Czech morning news in brief: top headlines for April 6, 2021

Czech botanical gardens appeal to government for support, WWII mortar stops traffic in Prague, and former health minister Prymula has a new role. Staff

Written by Staff Published on 06.04.2021 09:15:00 (updated on 06.04.2021) Reading time: 3 minutes

Mortar round found in Vltava stops traffic in Prague center

Police sealed off Masarykovo nábřeží and some adjoining streets in the center of Prague for around 90 minutes Monday afternoon as a live mortar round was found in the Vltava River near Žofín Island, a police spokesman told reporters. A bomb disposal expert called to the scene removed the ammunition for disposal. Traffic resumed just before 4 p.m. The object was retrieved from the water via a magnet used by the man who alerted officials to the mortar's presence. The police sealed off the area around the mortar and called in the bomb disposal expert. The expert determined the object to be a live infantry mortar round made in Czechoslovakia, likely from the Second World War.

Former health minister Prymula to work for Agel group

Former health minister Roman Prymula has become an external consultant to the Agel group owned by Tomas Chrenek, Czech Television (CT) said today. Agel itself has confirmed that it is cooperating with Prymula. Agel owns the firm Avenier, the distributor of the vaccine from Moderna, and it also won a tender for the distribution of vaccines from Johnson&Johnson. Referring to Russian sources, Czech Radio said on Sunday that Avenier might handle distribution of the Russian vaccine Sputnik V, so far unapproved in the Czech Republic and the EU. An Avenier executive, however, has denied this saying that because the Czech government has not bought the vaccine its distribution in the Czech Republic by any distributor is not possible.

Czech botanical gardens seeking government support

In an open letter to officials, the Union of Botanical Gardens (UBZ) has asked the Czech government for help. Botanical gardens have remained closed during the coronavirus lockdown, but the state does not compensate their losses with any financial support. Most are not eligible for the existing programs of support. In the first three months of this year, they have lost an estimated CZK 10 million crowns in entrance fees and about another 10 million in other incomes, the UBZ said in its letter and are calling on the government to reopen their outdoor areas. The decrease in revenue has hit most botanical gardens whether owned privately or by associations. The biggest Czech botanical garden, in Prague, has sustained a loss of over CZK 6 million since the beginning of the year. According to the Czech statistical yearbook, 680,000 people visited 20 botanical gardens in the Czech Republic in 2019 with admission in a total of CZK 29.3 million.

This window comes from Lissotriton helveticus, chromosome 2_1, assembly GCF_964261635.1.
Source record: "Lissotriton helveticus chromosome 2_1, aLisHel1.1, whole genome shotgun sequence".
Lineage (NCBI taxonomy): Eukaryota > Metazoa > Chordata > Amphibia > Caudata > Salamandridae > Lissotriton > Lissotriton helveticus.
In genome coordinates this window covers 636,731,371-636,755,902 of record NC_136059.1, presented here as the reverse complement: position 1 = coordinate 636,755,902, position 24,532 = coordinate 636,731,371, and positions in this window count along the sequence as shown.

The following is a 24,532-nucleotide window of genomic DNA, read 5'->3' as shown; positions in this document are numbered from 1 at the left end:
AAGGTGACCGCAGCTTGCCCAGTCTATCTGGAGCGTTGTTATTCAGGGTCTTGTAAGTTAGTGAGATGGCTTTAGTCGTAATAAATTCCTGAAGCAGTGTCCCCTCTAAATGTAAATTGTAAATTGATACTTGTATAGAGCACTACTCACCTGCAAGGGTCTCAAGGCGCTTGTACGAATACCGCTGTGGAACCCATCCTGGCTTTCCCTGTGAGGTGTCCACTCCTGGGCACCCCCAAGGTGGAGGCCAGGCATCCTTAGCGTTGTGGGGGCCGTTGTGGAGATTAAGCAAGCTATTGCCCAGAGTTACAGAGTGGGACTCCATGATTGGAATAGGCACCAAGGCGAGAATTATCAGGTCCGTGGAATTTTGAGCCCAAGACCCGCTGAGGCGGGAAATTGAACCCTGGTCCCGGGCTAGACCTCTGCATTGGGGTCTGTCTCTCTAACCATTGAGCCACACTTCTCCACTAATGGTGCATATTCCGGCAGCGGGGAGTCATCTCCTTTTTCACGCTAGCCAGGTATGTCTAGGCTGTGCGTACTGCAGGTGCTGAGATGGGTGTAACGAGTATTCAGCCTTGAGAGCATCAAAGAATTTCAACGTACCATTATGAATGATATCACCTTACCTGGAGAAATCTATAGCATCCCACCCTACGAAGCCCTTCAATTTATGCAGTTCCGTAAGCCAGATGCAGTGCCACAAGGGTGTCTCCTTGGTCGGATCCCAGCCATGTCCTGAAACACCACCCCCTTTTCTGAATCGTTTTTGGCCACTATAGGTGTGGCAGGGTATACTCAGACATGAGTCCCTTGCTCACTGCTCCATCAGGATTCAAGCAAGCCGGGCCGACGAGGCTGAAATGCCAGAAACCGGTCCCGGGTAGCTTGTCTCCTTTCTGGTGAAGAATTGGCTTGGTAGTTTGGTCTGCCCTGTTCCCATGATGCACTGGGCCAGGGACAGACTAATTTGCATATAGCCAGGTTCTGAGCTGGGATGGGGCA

Two million census forms already sent to statistical office

Czechs have sent two million filled-in population and housing census forms to the organizing Czech Statistical Office (CSU), CSU chairman Marek Rojíček told journalists Monday. From the towns with over 10,000 population, the residents of Neratovice, Central Bohemia, and Most, north Bohemia, have been the most active. The online census started on March 27 and it will end on May 11. Czechs may also send paper census forms until April 17. The two million forms mean that roughly four million people have been counted, Rojíček said. During Easter, the number of forms sent in increased by over 600,000, he added. The Czech Republic has about 10.5 million inhabitants In Neratovice, there are over 46 filled-in forms per 100 flats, followed by Most and Kolin with about 45 forms per 100 flats. The largest Czech cities Prague and Brno have proven similar with regard to their residents' participation in the census; in both towns, residents sent 42.1 forms per 100 flats.

Automobile transport, industry diminishing occurrence of butterflies

Researchers have noticed a significant decline in the number of butterflies in the Czech lands due to car traffic and industry as well as agriculture, Brno-based Mendel University said in a press release. The number of individuals or quantity of butterflies in the landscape is diminishing, often quite considerably, rather than the number of species. The decline in the past decades has mostly affected urban and industrial agglomerations as well as the intensively used agricultural landscape. Over the past century, roughly 14 percent of diurnal and 3 percent of all butterflies disappeared in the whole of South Moravia Region. In the whole of the Czech Republic, these were 10 percent and 2 percent, respectively a spokesperson from the Faculty of AgriSciences in Brno said. Some species, previously quite common, have become rare.

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